National indigenous History MONTH

ARPA would like to acknowledge the First Nations, the Métis, and all of the people across Alberta who share a history and a deep connection with this land. We dedicate ourselves to moving forward in partnership with Indigenous communities in the spirit of reconciliation and collaboration.


ARPA Webinars:

  • Watch the "Importance of Indigenous Elders" to learn how the recreation and parks sector can support the Elders, the impacts of colonization, and how viewers can work in collaboration as allies with Indigenous communities.

  • Watch the "Traditional Ways of Making Relations Panel" to listen as panelists share their key successes/stories in building relationships with individuals, communities, and organizations, to promote wellness and community connections

  • Watch the "Grandmother's Circle on Cultural Safety & A Woman's Voice film screening" to learn about the importance of ensuring cultural safety for all in recreation and parks settings as well as the MMIWG2S movement. Hear from our friend and Partner Sandra Sutter, and 4 multi-nation Elders from Treaty 7 who formed the Grandmothers’ Circle.

Other Webinars:

  • Attend a Virtual Gathering on The Meaning of Round Dance hosted by the University of Calgary on June 14th from 12 - 1:30 p.m. - register here

  • Attend a Virtual Webinar on Campfire Chats: Buffalo Treaty on June 21st from 3:00pm to 4:00pm! Hosted by the University of Calgary and moderated by Elder, Dr. Reg Crowshoe - register here


ARPA Resources:

June 21st - National Indigenous Peoples Day:

Other Activities:

what our partners are doing

Click the links to access:

Indigenous Traditional Food Systems

ARPA’s Communities ChooseWell program is excited to remind you about the Healthy Eating in Recreation Settings' (HERS) eCourse: "Indigenous Traditional Food Systems". This FREE module provides an introductory look into Indigenous Traditional Food Systems within Alberta. Learn from Elders and Indigenous communities across the province about why returning to a Traditional Food System is important, how communities are returning to it and what role you can play in supporting Traditional Food Systems. (Time: 1-1.5 hours)

What is National Indigenous History Month (NIHM)?

All information was found and provided by the Government of Canada. Click here to found out more!

In June, Canadians celebrate National Indigenous History Month to honour the history, heritage and diversity of Indigenous peoples in Canada. It is also an opportunity to recognize the strength of present-day Indigenous communities.

National Indigenous History Month is a time for learning about, appreciating and acknowledging the contributions First Nations, Inuit and Métis people have made in shaping Canada.

The Government of Canada recognizes the importance and sacred nature of cultural ceremonies and celebrations that usually occur during this time. While celebrations and events for National Indigenous History Month may be different this year than those in the past, we can still share and learn from stories, traditions and culture in new ways that keep us together and connected.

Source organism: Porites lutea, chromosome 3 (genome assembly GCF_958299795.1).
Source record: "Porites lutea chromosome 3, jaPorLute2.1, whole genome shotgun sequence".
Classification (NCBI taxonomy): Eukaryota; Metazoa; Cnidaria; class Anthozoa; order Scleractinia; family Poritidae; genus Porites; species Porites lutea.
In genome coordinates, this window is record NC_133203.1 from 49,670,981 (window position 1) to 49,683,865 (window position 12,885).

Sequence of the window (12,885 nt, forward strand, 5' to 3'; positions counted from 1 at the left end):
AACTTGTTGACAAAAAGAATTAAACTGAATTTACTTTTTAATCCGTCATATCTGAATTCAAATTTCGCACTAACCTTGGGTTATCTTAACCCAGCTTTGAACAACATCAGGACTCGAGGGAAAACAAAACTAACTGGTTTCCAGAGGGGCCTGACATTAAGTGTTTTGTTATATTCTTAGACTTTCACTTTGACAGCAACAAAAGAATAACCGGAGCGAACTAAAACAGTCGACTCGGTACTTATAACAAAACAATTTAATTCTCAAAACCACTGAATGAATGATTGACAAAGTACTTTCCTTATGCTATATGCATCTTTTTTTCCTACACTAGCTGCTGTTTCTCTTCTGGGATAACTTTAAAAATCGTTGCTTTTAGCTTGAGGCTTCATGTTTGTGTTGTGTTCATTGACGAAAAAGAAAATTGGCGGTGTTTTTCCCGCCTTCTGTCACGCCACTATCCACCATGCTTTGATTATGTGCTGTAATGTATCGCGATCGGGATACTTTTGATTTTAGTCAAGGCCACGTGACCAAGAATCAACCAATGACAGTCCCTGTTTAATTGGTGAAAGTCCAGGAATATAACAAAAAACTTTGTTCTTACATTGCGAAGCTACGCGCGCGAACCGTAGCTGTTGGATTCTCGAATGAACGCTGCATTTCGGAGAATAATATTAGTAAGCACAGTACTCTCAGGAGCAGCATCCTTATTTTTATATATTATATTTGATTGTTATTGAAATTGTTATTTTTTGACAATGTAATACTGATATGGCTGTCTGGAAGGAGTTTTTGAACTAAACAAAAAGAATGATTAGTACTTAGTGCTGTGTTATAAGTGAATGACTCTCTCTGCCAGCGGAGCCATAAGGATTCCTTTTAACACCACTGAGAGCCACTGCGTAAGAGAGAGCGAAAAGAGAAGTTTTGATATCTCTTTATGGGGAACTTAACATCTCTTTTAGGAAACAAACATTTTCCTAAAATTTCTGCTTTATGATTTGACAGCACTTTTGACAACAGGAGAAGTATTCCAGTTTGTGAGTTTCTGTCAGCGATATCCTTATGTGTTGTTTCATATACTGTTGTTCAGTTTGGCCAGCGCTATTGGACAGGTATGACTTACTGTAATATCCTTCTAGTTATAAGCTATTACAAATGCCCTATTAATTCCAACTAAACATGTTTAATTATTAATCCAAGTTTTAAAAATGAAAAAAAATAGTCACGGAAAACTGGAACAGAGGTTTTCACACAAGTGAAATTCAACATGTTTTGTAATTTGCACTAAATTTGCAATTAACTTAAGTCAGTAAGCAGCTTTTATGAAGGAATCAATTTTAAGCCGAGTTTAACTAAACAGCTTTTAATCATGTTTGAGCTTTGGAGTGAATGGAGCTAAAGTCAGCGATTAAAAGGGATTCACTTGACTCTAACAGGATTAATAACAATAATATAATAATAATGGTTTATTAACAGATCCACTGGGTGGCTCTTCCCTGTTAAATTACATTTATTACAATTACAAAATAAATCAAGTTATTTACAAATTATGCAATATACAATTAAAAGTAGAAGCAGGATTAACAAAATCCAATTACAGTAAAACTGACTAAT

What is National Indigenous Peoples Day (NIPD)?

All information was found and provided by the Government of Canada. Click here to found out more!

June 21 is National Indigenous Peoples Day. This is a day for all Canadians to recognize and celebrate the unique heritage, diverse cultures and outstanding contributions of First Nations, Inuit and Métis peoples. The Canadian Constitution recognizes these three groups as Aboriginal peoples, also known as Indigenous peoples.

Although these groups share many similarities, they each have their own distinct heritage, language, cultural practices and spiritual beliefs.

In cooperation with Indigenous organizations, the Government of Canada chose June 21, the summer solstice, for National Aboriginal Day, now known as National Indigenous Peoples Day. For generations, many Indigenous peoples and communities have celebrated their culture and heritage on or near this day due to the significance of the summer solstice as the longest day of the year.

What led to the creation of National Indigenous Peoples Day?

National Aboriginal Day (now National Indigenous Peoples Day) was announced in 1996 by then Governor General of Canada, Roméo LeBlanc, through the Proclamation Declaring June 21 of Each Year as National Aboriginal Day. This was the result of consultations and statements of support for such a day made by various Indigenous groups:

  • in 1982, the National Indian Brotherhood (now the Assembly of First Nations) called for the creation of National Aboriginal Solidarity Day

  • in 1995, the Sacred Assembly, a national conference of Indigenous and non-Indigenous people chaired by Elijah Harper, called for a national holiday to celebrate the contributions of Indigenous Peoples

  • also in 1995, the Royal Commission on Aboriginal Peoples recommended the designation of a National First Peoples Day

On June 21, 2017, the Prime Minister issued a statement announcing the intention to rename this day National Indigenous Peoples Day.